In my profession, I manage budgets in excess of $500M. Every day I come to work, I look at how we are tracking, look at what opportunities I have to reduce the budget, check on my vendors, and develop strategies on how to reduce costs to come in under the budget. In my personal life, however, at one point in time, it was anything goes. I tried many systems to either manage to the penny or simplify by the bucket method. Every time those budgets failed. Why? More importantly, why can I manage a giant budget to the penny and achieve year over year savings whereas my personal budget only achieved year over year of credit card debt and increased spending?
The first thing that I noticed immediately is the lack of well-defined goals that are attainable. In my profession it is simple, coming in under budget saves the company money and directly impacts my salary and bonus. This provides motivation to be diligent and set short and long term goals to make sure I achieve the end state every year. In my personal life, the goals were not as defined. If I saved $100 on my food budget one month then it only meant that I had $100 more to spend on something else or send an extra $100 to a credit card payment. Not very exciting nor does it help me see the big picture.
The Second thing, no accountability. In our personal budgets, there is typically no method to incentivize us to do better. Sure, we can increase savings, pay down debt, but really there is no day to day accounting that says we are doing good. Soon after any budget is created we lose interest because the effort does not seem to come with a benefit.
Lastly, budgets take dedication. That is not to say we can’t dedicate but it is much easier to dedicate an effort to something like an exotic vacation or a new car. Just like a new diet, we lose interest and revert back to our normal habits.
If most budgets fail, then what can we do?
The idea of becoming Thrifty Rich is to transition to a budget naturally. We all want to spend money, the difference, however, is how we spend that money.
A typical budget says:
- look at all the money you have spent
- categorize your spending
- set defined buckets of money to spend
- manage to those amounts.
How is the Thrifty Rich method different?
- Instead of looking at how the money is spent, you start simply by finding things you can save on to create new habits. Skip a cup of coffee, eat leftovers, walk to work, etc. You focus on the current things you spend on and find simple achievable ways to reduce them.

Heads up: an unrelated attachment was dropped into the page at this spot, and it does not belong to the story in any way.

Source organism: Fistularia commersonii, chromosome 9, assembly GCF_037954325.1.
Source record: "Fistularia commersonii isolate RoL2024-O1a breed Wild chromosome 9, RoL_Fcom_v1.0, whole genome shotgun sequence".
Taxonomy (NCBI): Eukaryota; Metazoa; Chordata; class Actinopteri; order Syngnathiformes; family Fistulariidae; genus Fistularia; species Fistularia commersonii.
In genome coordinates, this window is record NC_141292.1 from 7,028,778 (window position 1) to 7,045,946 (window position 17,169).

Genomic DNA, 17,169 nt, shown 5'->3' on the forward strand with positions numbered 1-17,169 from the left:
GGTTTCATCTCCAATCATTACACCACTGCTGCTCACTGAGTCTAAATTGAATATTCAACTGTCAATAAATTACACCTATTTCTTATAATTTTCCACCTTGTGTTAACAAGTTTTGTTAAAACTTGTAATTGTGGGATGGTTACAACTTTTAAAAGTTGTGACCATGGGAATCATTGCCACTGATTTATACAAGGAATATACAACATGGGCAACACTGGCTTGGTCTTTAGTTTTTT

- Categorizing your money takes time and changes month to month depending on what you are doing and what things you have an interest in. Being Thrifty Rich does not lock you into any defined categories, but more simply says you can spend where you want but spend knowing the importance of every dollar.
- Setting defined buckets of money is a formula to fail. When we are locked into one structure we lose interest and fail. Being Thrifty Rich treats goals as things that matter to you. You have what you need to spend on (rent, food, etc.) vs. the things that compete for the things that matter (a cup of coffee, soda, new shoes, etc.). Step 1: find ways to save on the things you have to spend on. Step two: you choose to spend for instant gratification at the cost of the things that really matter.
- Manage your budget. Thrifty Rich teaches you to know the cost of your short term choices vs. your long term goals. Each choice you make has an impact. You choose.
How it all comes together
Thrify Rich is really a budget in hiding. The real difference is the path. A typical budget is not natural, is not flexible, and is slow to show results. Embracing the Thrifty Rich method starts by building savings on small daily habits you can teach yourself naturally. Small change, big impacts. Once those are achieved, you can increase your efforts to bigger goals. As you save and move money out of your spending account you do two things, build savings and naturally begin to manage less money. However, there is one difference, the money you have to spend goes further. No other budget system achieves this. The second benefit is that you build savings to use for the things that matter! This is your money and now your efforts are visible.
Lastly, if you set SMART goals, you know what you are saving for.
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